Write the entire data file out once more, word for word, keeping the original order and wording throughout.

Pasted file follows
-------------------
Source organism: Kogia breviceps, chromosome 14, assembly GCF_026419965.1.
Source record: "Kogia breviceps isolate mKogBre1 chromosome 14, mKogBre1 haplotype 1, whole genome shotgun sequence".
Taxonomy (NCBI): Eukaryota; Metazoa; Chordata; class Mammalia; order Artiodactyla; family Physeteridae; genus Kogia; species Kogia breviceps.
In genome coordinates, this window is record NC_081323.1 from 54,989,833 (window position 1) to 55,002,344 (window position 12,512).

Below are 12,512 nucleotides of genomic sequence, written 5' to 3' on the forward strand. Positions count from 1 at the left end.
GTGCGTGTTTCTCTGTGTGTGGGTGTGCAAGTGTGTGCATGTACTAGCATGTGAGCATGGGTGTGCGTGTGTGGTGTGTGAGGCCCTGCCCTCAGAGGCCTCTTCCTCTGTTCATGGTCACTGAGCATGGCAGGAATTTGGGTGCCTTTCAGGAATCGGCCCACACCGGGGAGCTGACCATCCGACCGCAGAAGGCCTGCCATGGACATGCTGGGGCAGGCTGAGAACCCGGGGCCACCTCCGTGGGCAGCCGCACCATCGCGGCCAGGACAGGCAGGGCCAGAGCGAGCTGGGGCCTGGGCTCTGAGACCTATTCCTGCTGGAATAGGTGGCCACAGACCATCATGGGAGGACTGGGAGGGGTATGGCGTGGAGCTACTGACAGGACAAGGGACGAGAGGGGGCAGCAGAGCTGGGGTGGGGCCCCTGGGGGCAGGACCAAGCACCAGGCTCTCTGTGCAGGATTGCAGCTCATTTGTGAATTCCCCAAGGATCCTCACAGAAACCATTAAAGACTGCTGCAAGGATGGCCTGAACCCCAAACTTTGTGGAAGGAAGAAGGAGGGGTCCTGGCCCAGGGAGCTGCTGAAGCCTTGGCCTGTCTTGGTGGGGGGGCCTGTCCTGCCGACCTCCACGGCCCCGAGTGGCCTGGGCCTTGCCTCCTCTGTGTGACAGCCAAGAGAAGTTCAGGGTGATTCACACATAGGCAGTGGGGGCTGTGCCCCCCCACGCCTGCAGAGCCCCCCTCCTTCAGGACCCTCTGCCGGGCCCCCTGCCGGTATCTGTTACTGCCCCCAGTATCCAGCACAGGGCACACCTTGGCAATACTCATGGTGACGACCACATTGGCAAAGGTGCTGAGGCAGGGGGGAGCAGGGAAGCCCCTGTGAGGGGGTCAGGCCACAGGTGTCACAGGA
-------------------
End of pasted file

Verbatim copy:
Source organism: Kogia breviceps, chromosome 14, assembly GCF_026419965.1.
Source record: "Kogia breviceps isolate mKogBre1 chromosome 14, mKogBre1 haplotype 1, whole genome shotgun sequence".
Taxonomy (NCBI): Eukaryota; Metazoa; Chordata; class Mammalia; order Artiodactyla; family Physeteridae; genus Kogia; species Kogia breviceps.
In genome coordinates, this window is record NC_081323.1 from 54,989,833 (window position 1) to 55,002,344 (window position 12,512).

Below are 12,512 nucleotides of genomic sequence, written 5' to 3' on the forward strand. Positions count from 1 at the left end.
GTGCGTGTTTCTCTGTGTGTGGGTGTGCAAGTGTGTGCATGTACTAGCATGTGAGCATGGGTGTGCGTGTGTGGTGTGTGAGGCCCTGCCCTCAGAGGCCTCTTCCTCTGTTCATGGTCACTGAGCATGGCAGGAATTTGGGTGCCTTTCAGGAATCGGCCCACACCGGGGAGCTGACCATCCGACCGCAGAAGGCCTGCCATGGACATGCTGGGGCAGGCTGAGAACCCGGGGCCACCTCCGTGGGCAGCCGCACCATCGCGGCCAGGACAGGCAGGGCCAGAGCGAGCTGGGGCCTGGGCTCTGAGACCTATTCCTGCTGGAATAGGTGGCCACAGACCATCATGGGAGGACTGGGAGGGGTATGGCGTGGAGCTACTGACAGGACAAGGGACGAGAGGGGGCAGCAGAGCTGGGGTGGGGCCCCTGGGGGCAGGACCAAGCACCAGGCTCTCTGTGCAGGATTGCAGCTCATTTGTGAATTCCCCAAGGATCCTCACAGAAACCATTAAAGACTGCTGCAAGGATGGCCTGAACCCCAAACTTTGTGGAAGGAAGAAGGAGGGGTCCTGGCCCAGGGAGCTGCTGAAGCCTTGGCCTGTCTTGGTGGGGGGGCCTGTCCTGCCGACCTCCACGGCCCCGAGTGGCCTGGGCCTTGCCTCCTCTGTGTGACAGCCAAGAGAAGTTCAGGGTGATTCACACATAGGCAGTGGGGGCTGTGCCCCCCCACGCCTGCAGAGCCCCCCTCCTTCAGGACCCTCTGCCGGGCCCCCTGCCGGTATCTGTTACTGCCCCCAGTATCCAGCACAGGGCACACCTTGGCAATACTCATGGTGACGACCACATTGGCAAAGGTGCTGAGGCAGGGGGGAGCAGGGAAGCCCCTGTGAGGGGGTCAGGCCACAGGTGTCACAGGA